With communication-mods (or hacks if you will) like “Perf” and “V” becoming the norm, keeping up and finding relevant communications strategies for millennials can be overwhelming. A millennial is a person who was born between 1980 to 2000, and according to Time Magazine they are the biggest age grouping in American History. As a millennial myself, reading the countless panicked headlines on how to stay cool and sell to millennials is a strange phenomenon, especially because these analytical pieces tend to be written by people way outside of this age group. Anyone who is not part of my demographic may suffer from confusion and panic when trying to make sense of the information online, as well as the revolving door of gadgets, apps, and trends. The age of technology comes with endless opportunities for brands to reach their audience in a creative and more personal way, if done correctly. The scramble to impress millennials has forced marketers to educate themselves on “what’s lit” and what isn’t in this new age of digital marketing. The lessons learned take us from print to present…
From Traditional PR to Digital PR
The need to impress millennials has completely altered PR as we know it and introduced a new and more interactive form: enter digital pr. The rapid evolution of PR is not just linked to the speedy progression of technology, in fact it also has a lot to do with the rapidly decreasing client attention span saturated by the pace of social interactions. Traditional PR focused on interactions like celebrity endorsements, and communication through print, TV and radio. These mediums were very powerful when they were the only form of brand and/or digital messages in existence; however, today these marketing channels are fading in the eyes of the large internet-focused millennial market. Thankfully marketers and PR specialists have evolved as well. Today, PR is largely digital. Digital PR includes SEO, content marketing, influencer outreach, native advertising, display advertising, PPC, social media and more. PR specialists are now forced to dive wholeheartedly into digital communication, bridging traditional and digital media.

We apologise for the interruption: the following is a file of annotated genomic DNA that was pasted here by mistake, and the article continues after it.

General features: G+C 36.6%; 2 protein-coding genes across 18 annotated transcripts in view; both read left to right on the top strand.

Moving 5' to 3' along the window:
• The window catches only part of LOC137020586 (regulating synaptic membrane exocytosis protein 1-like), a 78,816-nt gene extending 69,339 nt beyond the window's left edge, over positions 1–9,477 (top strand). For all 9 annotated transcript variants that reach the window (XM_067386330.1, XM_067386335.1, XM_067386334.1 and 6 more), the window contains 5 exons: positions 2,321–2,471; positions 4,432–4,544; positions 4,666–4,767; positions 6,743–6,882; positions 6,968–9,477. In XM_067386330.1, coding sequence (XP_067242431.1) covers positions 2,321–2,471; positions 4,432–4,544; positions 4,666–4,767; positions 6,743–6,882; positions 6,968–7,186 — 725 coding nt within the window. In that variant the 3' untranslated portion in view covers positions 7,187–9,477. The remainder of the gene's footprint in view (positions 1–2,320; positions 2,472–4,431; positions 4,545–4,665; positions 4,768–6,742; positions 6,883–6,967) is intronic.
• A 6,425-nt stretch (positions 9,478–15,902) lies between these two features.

Public relations has always been all about storytelling. Like any story it needs to be relatable, colourful and compelling. With apps like Snapchat and Instagram, PR specialists are now able to move from abstract “storytelling” via traditional means to literally invite influencers and consumers to share their brand’s story. Millennials have given marketers the opportunity to reevaluate their otherwise dull and outdated strategies, in turn testing the bonds between PR and marketing.
Keeping up with the Millennials
Due to technology and social media, trends die faster than ever before and brands have to be weary of this when attempting the bandwagon approach on any marketing channel. Although social media seems like just a few clicks away from success, marketers should approach this channel strategically especially if trying to speak to millennials on it. And just like any traditional PR or marketing strategy, there is no “one size fits all” plan, and knowing your audience is crucial, whatever the platform/medium may be. Understanding different generational trends and interests goes a long way when mastering digital PR. If there’s one thing marketers should learn from millennials it is that they are unpredictable.
And here’s a few more things marketers have learned about millennials: